Call for foreign student clamp to ease ‘burden’

Crowds at Town Hall station, Sydney. Picture: Christian GillesCrowds at Town Hall station, Sydney. Picture: Christian Gilles

Tougher English-­language and financial requirements should be imposed on overseas students to ease the “burden’’ created by immigration on major capital cities rather than ­“fiddling’’ with the ­nation’s permanent migrant entry program, a leading demographer says.

Bob Birrell, in a new report, finds the influx of overseas students to Australia has overtaken other categories as its main source of net migration.

Just a month after the Morrison government’s decision to cut permanent migrant visa numbers from 190,000 to 160,000 a year, Dr Birrell concludes that pushing the formal program “up or down a bit” is not a significant issue because overseas students are a “far more important contributor to Australia’s population growth”.

The detailed study of migration figures by Dr Birrell, who heads the Australian Population Research Institute after an academic career at Melbourne’s Monash University, found overseas students now accounted for 44 per cent of the nation’s net ­migrant intake — based on the difference between annual arrivals and departures.

Overseas students accounted for 104,987 of the 236,700 intake recorded for net overseas migration in the 2018 financial year. Growth in net migration of overseas students has also outstripped growth in other categories such as for visitors, workers or permanent entrants — up from 25,700 in 2012 to last year’s 104,987.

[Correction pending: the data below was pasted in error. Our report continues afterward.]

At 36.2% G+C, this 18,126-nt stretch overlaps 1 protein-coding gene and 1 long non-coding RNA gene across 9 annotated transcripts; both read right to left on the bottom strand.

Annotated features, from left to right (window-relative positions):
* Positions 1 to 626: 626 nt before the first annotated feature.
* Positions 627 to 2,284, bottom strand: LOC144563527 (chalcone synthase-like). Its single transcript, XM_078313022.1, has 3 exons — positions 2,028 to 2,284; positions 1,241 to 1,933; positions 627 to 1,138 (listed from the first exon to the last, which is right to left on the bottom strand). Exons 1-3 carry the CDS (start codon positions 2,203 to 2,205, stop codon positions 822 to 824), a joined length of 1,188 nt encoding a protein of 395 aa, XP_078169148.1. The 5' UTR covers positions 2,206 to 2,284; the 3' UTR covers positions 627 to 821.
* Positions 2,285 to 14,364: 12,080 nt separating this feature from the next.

Analysing figures from the Australian Bureau of Statistics and Home Affairs Department, Dr Birrell found overseas students were the biggest source of population growth in inner Sydney and Melbourne, and “thus major contributors to each city’s congestion crisis”.

He recommends “only one clear-cut answer” for the ­federal government to reduce the “burdens” on Australia’s ­migration intake — reverse a ­watering-down of English-­language and financial requirements for overseas students. As universities competed for overseas students, Dr Birrell said the quality of higher education had been adversely affected because of lower university entry standards and English-language requirements.

“Australia’s universities have had to create learning enclaves, mainly in business and administrative courses,” he said. “In these enclaves, the standards for ­English-language skills, academic preparation and learning outcomes have all had to be adjusted downwards in order to attract and cope with overseas students.”